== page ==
Friday, September 8, 2017

The Apparition of Christ To His Mother

       The enthusiastic and increasing veneration for the Madonna, the large place she filled in the religious teaching of the ecclesiastics and the religious sentiments of the people, are nowhere more apparent, nor more strikingly exhibited, than in the manner in which she was associated with the scenes which followed the Passion; -- the manner in which some incidents were suggested, and treated with a peculiar reference to her, and to her maternal feelings. It is nowhere said that the Virgin-mother was one of the Maries who visited the tomb on the morning of the resurrection, and nowhere is she so represented. But out of the human sympathy with that bereaved and longing heart, arose the beautiful legend of the interview between Christ and his Mother after he had risen from the dead.
       There existed a very ancient tradition (it is mentioned by St. Ambrose in the fourth century, as being then generally accepted by Christians), that Christ, after his return from Hades, visited his Mother even before he appeared to Mary Magdalene in the garden. . . . The reasoning which led to the conclusion was very simple. He whose last earthly thought was for his mother would not leave her without that consolation it was in his power to give; and what, as a son, it was his duty to do (for the humanity of Christ is never forgotten by those who most intensely believed in his divinity) ; that, of course, he did do.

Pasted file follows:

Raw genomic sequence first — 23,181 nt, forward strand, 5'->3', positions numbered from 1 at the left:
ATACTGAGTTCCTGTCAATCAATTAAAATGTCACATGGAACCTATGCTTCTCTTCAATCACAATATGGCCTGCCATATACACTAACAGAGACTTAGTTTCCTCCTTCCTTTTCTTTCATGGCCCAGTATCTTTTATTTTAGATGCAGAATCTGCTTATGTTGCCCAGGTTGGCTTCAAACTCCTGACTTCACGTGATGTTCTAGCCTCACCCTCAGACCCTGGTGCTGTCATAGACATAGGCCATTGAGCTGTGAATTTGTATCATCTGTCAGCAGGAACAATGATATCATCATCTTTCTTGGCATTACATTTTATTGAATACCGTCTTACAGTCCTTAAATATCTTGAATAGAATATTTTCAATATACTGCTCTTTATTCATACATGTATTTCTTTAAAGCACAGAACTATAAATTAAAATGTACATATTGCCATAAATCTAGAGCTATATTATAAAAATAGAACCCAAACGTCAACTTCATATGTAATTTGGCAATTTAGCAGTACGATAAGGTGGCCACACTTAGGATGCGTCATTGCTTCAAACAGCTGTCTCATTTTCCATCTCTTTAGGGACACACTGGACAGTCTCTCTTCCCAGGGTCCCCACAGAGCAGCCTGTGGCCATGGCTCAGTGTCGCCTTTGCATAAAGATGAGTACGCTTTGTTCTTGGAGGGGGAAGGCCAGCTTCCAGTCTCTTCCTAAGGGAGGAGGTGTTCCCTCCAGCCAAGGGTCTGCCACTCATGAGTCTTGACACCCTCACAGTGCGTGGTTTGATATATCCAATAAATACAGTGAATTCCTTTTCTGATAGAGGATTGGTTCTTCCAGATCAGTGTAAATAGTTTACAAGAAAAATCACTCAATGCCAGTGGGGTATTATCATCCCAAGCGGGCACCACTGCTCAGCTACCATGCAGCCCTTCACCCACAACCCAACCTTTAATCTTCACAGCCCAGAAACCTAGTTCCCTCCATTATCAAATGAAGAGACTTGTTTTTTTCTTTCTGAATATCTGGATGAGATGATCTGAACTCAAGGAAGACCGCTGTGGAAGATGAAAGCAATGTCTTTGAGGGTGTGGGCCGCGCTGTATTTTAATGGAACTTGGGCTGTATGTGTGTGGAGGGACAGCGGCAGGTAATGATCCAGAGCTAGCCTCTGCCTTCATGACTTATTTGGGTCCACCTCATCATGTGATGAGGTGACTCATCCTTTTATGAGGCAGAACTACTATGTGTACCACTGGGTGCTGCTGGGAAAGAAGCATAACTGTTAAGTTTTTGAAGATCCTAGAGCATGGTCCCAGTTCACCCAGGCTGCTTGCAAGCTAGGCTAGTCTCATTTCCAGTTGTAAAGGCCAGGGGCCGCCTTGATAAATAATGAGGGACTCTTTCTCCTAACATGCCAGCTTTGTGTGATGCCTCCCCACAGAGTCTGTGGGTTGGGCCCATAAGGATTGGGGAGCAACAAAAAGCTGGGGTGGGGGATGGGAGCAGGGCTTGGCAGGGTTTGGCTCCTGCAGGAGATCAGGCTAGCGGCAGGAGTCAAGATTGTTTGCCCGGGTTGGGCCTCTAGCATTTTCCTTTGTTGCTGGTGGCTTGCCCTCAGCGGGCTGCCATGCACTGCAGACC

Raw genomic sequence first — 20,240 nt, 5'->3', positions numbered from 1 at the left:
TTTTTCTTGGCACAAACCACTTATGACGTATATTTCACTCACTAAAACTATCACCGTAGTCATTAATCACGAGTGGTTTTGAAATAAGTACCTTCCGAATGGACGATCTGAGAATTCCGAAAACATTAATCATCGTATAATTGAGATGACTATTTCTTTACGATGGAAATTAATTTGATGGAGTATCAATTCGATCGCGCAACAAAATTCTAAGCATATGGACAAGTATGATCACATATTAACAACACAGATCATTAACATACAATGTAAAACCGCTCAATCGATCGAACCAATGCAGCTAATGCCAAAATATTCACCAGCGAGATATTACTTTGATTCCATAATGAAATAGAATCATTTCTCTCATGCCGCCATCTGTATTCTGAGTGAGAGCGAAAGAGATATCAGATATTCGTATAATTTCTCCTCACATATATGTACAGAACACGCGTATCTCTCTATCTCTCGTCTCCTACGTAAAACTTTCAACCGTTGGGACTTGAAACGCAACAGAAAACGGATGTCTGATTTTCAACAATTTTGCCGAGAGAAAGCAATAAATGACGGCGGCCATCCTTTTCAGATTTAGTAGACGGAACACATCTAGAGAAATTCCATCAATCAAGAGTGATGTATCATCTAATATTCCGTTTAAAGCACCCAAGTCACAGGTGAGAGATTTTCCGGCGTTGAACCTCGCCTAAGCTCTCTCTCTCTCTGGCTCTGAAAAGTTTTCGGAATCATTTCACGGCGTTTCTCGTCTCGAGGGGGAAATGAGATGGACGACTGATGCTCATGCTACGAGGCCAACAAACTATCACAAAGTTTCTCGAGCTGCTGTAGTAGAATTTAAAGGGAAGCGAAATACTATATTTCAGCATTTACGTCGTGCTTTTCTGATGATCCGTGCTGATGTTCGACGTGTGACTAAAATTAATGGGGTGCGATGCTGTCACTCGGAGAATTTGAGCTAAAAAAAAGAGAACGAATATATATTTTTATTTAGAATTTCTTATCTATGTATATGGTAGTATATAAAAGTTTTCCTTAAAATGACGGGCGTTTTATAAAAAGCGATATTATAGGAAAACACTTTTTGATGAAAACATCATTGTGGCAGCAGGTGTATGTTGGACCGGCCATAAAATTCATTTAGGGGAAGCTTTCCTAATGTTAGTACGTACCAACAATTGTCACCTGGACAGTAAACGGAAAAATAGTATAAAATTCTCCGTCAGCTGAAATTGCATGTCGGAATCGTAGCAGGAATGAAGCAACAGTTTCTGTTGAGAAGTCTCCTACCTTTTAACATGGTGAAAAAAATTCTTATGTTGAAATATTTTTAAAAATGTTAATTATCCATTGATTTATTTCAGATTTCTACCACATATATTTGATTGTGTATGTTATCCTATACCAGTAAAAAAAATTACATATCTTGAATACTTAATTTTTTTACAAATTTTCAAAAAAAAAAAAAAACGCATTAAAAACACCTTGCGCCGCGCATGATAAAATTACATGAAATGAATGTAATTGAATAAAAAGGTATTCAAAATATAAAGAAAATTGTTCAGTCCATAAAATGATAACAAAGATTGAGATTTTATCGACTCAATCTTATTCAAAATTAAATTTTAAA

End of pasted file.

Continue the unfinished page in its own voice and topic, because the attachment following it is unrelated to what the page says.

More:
The story is thus related: -- Mary, when all was "finished," retired to her chamber, and remained alone with her grief-- not wailing, not repining, not hopeless, but waiting for the fulfillment of the promise. Open before her lay the volume of the prophecies ; and she prayed earnestly, and she said, "Thou didst promise, O my most dear Son! that thou wouldst rise again on the third day. Before yesterday was the day of darkness and bitterness, and, behold, this is the third day. Return then to me thy mother; O my Son, tarry not, but come!" And while thus she prayed, lo! a bright company of angels, who entered waving their palms and radiant with joy ; and they surrounded her, kneeling and singing the triumphant Easter hymn, Regina Coeli Laetare, Alleluia! And then came Christ partly clothed in a white garment, having in his left hand the standard with the cross, as one just returned from the nether world, and victorious over the powers of sin and death. And with him came the patriarchs and prophets, whose long-imprisoned spirits he had released from Hades. All these knelt before the Virgin, and saluted her, and blessed her, and thanked her, because through her had come their deliverance. But, for all this, the Mother was not comforted till she had heard the voice of her Son. Then he, raising his hand in benediction, spoke and said, "I salute thee, O my mother! " and she, weeping tears of joy, responded, " Is it thou indeed, my most dear Son? " and she fell upon his neck, and he embraced her tenderly, and showed her the wounds he had received for sinful man. Then he bade her be comforted and weep no more, for the pain of death had passed away, and the gates of hell had not prevailed against him. And she thanked him meekly on her knees, for that he had been pleased to bring redemption to man, and to make her the humble instrument of his great mercy. And they sat and talked together, until he took leave of her to return to the garden, and to show himself to Mary Magdalene, who, next to his glorious mother, had most need of consolation. by Mrs. Jameson

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